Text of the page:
ork on the Whittaker Street project is almost half done, as Phase I is nearing completion and engineers expect to go out for bid on Phase II early next month. At their July 18 meeting the New Buffalo City Council approved the final payment request to Payjay Inc. for Phase I, totaling $1,160,704. In reviewing the request, Mayor Lou O’Donnell said that after a change order, the Phase I work came in just $4,524.64 over the original bid and was completed on time. A final inspection was performed June 23. O’Donnell also said engineers expected to go to bid on Phase II August 10. Planning is also underway for a statue that will be in placed on Whittaker Street in recognition of The Pokagon Fund’s contributions to this project and other work in the city and surrounding municipalities. Sculptor Fritz Olsen, a locally-based, internationally-recognized artist, was recommended by the DDA Public Arts Subcommittee and approved by the Council for the work. John Krsul, special liaison to the board of directors at The Pokagon Fund, said Olsen’s design was “quite magnificent” and incorporated natural elements-something the Band required. He said Olsen’s design, which will be reviewed by the Band for approval, can be made and installed within the $60,000 budget. Krsul noted since their inception The Pokagon Fund and the Local Revenue Sharing Board have distributed more than $75 million to area projects. After a closed session, the Council also approved a labor agreement with the Police Officers Labor Council. O’Donnell said, much like the agreements with other city departments, the new terms include a three percent pay increase and require members to pay 20 percent of their health insurance. He added the city is looking for health plan options that will save the city and employees money. The Council voted unanimously to repeal Ordinance 221, eliminating the Civil Service Board. It was noted the board lacks a quorum and hiring practices and conduct are covered in the City’s employee handbook and contracts. The City’s charter does not require a Civil Service Board. The Council accepted Kristin D’Amico’s resignation from the Planning Commission and appointed Roxanne Lauer to fill the vacant seat with a term ending May 2018. D’Amico was recently hired by the City as Recreational Facilities Superintendent. During the public comments segment of the meeting, resident Ray Kirkus asked why the position went to someone he said did not meet the application deadline and did not have a required degree. After the meeting, O’Donnell explained the position was originally offered to a candidate who declined, so the City made a second posting, which D’Amico met. He also noted the job did not require a degree. The job description on the City’s webpage says candidates should “have, or be close to completing, a Bachelor’s degree in Recreation Management, Public Administration, or a related field.” Kirkus also asked about work done on a vacant lot the city owns on Jameson Street, saying the City cannot profit from selling the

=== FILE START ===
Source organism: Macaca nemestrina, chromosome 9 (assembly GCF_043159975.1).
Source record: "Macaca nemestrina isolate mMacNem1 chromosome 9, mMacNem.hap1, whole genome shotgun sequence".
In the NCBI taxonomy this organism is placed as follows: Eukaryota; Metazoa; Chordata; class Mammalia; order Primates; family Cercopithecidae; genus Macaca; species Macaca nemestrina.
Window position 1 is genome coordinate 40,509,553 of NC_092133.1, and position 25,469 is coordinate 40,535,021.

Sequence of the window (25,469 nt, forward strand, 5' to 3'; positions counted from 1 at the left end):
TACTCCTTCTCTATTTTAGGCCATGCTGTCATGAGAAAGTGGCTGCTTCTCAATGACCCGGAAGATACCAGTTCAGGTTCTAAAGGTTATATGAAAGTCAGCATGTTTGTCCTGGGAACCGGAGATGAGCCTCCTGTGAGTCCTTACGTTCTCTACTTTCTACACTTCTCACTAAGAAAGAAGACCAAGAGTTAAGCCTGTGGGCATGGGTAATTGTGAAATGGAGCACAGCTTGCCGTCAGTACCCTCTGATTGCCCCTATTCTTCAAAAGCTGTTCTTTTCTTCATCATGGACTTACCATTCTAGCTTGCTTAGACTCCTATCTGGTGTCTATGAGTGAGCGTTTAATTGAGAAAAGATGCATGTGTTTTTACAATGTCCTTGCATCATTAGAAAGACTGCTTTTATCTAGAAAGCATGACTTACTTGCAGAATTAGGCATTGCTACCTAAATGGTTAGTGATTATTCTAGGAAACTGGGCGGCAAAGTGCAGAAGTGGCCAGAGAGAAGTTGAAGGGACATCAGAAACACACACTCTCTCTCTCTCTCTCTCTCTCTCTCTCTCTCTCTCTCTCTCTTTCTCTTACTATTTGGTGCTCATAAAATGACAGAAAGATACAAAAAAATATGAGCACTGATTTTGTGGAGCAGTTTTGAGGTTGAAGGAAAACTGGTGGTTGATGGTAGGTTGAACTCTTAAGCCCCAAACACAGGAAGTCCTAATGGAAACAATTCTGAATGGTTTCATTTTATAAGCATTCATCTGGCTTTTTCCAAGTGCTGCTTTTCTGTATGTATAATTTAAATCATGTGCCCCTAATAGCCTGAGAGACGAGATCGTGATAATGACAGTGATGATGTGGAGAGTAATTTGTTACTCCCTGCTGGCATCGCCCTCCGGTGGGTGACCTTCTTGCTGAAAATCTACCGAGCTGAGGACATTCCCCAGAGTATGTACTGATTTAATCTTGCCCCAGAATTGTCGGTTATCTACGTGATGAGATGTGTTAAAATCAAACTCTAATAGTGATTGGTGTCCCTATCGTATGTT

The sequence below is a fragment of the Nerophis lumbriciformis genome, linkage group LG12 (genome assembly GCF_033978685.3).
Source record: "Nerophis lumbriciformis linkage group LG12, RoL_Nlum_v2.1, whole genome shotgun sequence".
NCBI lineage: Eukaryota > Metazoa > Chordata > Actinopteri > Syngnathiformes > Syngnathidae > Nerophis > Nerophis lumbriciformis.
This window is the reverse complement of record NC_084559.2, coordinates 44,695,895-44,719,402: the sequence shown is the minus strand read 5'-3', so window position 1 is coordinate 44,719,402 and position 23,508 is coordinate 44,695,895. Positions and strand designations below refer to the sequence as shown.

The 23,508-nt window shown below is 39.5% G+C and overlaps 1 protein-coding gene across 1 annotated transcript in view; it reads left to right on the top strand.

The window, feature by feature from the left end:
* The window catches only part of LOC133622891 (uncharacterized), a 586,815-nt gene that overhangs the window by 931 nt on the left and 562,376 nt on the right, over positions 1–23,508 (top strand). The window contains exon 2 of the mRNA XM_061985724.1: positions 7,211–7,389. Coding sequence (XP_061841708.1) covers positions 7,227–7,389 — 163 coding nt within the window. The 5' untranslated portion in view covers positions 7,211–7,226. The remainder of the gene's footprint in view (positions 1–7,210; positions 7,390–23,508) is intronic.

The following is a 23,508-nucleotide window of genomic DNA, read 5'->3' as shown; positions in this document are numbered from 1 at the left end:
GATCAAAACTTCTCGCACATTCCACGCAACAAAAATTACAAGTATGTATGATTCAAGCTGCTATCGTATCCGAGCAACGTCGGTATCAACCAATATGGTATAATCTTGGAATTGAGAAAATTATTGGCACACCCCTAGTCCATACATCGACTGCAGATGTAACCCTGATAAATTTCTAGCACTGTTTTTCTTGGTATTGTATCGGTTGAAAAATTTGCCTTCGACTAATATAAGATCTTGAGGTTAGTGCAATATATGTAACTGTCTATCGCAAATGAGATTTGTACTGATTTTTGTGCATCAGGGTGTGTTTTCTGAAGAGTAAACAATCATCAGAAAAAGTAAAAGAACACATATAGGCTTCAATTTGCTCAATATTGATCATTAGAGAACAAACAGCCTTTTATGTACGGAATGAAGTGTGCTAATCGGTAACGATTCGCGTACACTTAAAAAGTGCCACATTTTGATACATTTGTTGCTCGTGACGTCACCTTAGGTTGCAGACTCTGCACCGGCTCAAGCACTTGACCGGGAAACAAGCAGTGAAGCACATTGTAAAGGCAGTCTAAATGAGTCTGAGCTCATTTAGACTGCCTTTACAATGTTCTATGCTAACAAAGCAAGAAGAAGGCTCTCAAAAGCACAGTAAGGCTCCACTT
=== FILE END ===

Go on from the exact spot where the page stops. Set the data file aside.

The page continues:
land and any money exceeding the original purchase price will go to Berrien County. O’Donnell said to eliminate standing water and breeding mosquitoes the land was filled using dirt from the Whittaker Street project and trees had to be cut down to allow that dirt to be spread. O’Donnell also said the City is working to drain and fill other areas of standing water. He said no decision has been made on what the City will do with the lot, but he hopes to sell them for development to add houses to the tax rolls. Kirkus told the Council he was glad the City was leasing a lot on the southeast corner of Whittaker and Buffalo streets for public parking but said allowing Stray Dog to have a sign on the lot in exchange for paying the lease violated the City’s ordinances against off-site signage. Councilmember Mark Robertson said his interpretation of the language of the sign ordinance allowed for the sign, as essential services were exempt from the ordinances and he saw the parking, which eased congestion, a service. During the public comments, resident Donna Messinger questioned why City Manager David Richards had not attended the June and July Council meetings. O’Donnell stated Richards’ brother was undergoing surgeries that coincided with Council meetings and Richards had been absent to support him. Using the City Manager’s submitted reports, the Council agreed to go out for bid to wrecker services. Roger’s Wrecker currently has a contract with the City which expires in September. The Council approved advertising surplus and obsolete equipment from departments for sale via sealed bid.